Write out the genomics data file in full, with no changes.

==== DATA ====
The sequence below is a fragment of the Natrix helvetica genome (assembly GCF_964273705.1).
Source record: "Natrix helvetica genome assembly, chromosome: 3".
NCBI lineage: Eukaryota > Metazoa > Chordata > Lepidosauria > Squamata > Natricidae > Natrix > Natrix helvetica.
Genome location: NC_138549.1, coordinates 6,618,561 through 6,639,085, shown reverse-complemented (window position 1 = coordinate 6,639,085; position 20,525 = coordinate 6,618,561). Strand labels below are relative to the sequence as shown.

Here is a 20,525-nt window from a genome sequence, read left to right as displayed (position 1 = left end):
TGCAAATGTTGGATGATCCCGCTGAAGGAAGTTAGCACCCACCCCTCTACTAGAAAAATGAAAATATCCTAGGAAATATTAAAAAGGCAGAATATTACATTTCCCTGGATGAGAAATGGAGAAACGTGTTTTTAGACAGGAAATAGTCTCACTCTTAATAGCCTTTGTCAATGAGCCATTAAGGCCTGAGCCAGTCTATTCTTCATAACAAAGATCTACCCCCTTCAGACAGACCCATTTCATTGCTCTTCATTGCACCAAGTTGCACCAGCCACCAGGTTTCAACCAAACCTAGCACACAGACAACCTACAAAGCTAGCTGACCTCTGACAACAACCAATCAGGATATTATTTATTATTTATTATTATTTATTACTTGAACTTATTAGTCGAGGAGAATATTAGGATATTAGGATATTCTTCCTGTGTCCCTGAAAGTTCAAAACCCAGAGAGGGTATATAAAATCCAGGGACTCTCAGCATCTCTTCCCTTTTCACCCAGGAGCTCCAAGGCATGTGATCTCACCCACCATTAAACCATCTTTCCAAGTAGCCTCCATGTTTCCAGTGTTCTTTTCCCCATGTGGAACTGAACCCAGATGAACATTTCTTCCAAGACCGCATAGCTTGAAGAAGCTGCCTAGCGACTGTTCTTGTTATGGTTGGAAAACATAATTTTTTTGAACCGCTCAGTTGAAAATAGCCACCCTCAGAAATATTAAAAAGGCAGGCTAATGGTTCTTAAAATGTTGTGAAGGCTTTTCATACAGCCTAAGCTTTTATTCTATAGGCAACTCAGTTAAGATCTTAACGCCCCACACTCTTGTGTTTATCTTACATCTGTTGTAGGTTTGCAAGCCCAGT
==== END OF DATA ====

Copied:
The sequence below is a fragment of the Natrix helvetica genome (assembly GCF_964273705.1).
Source record: "Natrix helvetica genome assembly, chromosome: 3".
NCBI lineage: Eukaryota > Metazoa > Chordata > Lepidosauria > Squamata > Natricidae > Natrix > Natrix helvetica.
Genome location: NC_138549.1, coordinates 6,618,561 through 6,639,085, shown reverse-complemented (window position 1 = coordinate 6,639,085; position 20,525 = coordinate 6,618,561). Strand labels below are relative to the sequence as shown.

Here is a 20,525-nt window from a genome sequence, read left to right as displayed (position 1 = left end):
TGCAAATGTTGGATGATCCCGCTGAAGGAAGTTAGCACCCACCCCTCTACTAGAAAAATGAAAATATCCTAGGAAATATTAAAAAGGCAGAATATTACATTTCCCTGGATGAGAAATGGAGAAACGTGTTTTTAGACAGGAAATAGTCTCACTCTTAATAGCCTTTGTCAATGAGCCATTAAGGCCTGAGCCAGTCTATTCTTCATAACAAAGATCTACCCCCTTCAGACAGACCCATTTCATTGCTCTTCATTGCACCAAGTTGCACCAGCCACCAGGTTTCAACCAAACCTAGCACACAGACAACCTACAAAGCTAGCTGACCTCTGACAACAACCAATCAGGATATTATTTATTATTTATTATTATTTATTACTTGAACTTATTAGTCGAGGAGAATATTAGGATATTAGGATATTCTTCCTGTGTCCCTGAAAGTTCAAAACCCAGAGAGGGTATATAAAATCCAGGGACTCTCAGCATCTCTTCCCTTTTCACCCAGGAGCTCCAAGGCATGTGATCTCACCCACCATTAAACCATCTTTCCAAGTAGCCTCCATGTTTCCAGTGTTCTTTTCCCCATGTGGAACTGAACCCAGATGAACATTTCTTCCAAGACCGCATAGCTTGAAGAAGCTGCCTAGCGACTGTTCTTGTTATGGTTGGAAAACATAATTTTTTTGAACCGCTCAGTTGAAAATAGCCACCCTCAGAAATATTAAAAAGGCAGGCTAATGGTTCTTAAAATGTTGTGAAGGCTTTTCATACAGCCTAAGCTTTTATTCTATAGGCAACTCAGTTAAGATCTTAACGCCCCACACTCTTGTGTTTATCTTACATCTGTTGTAGGTTTGCAAGCCCAGT